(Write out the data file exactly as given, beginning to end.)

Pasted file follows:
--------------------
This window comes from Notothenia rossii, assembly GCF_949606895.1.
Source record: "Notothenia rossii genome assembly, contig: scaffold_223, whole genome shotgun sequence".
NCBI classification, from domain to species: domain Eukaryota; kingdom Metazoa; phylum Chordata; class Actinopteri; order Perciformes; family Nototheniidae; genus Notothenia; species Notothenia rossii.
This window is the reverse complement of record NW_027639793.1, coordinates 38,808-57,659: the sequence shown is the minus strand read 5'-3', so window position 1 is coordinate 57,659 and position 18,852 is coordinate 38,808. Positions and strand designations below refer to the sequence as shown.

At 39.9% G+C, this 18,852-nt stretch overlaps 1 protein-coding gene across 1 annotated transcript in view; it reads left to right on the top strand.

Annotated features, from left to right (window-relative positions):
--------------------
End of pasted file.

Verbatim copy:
This window comes from Notothenia rossii, assembly GCF_949606895.1.
Source record: "Notothenia rossii genome assembly, contig: scaffold_223, whole genome shotgun sequence".
NCBI classification, from domain to species: domain Eukaryota; kingdom Metazoa; phylum Chordata; class Actinopteri; order Perciformes; family Nototheniidae; genus Notothenia; species Notothenia rossii.
This window is the reverse complement of record NW_027639793.1, coordinates 38,808-57,659: the sequence shown is the minus strand read 5'-3', so window position 1 is coordinate 57,659 and position 18,852 is coordinate 38,808. Positions and strand designations below refer to the sequence as shown.

At 39.9% G+C, this 18,852-nt stretch overlaps 1 protein-coding gene across 1 annotated transcript in view; it reads left to right on the top strand.

Annotated features, from left to right (window-relative positions):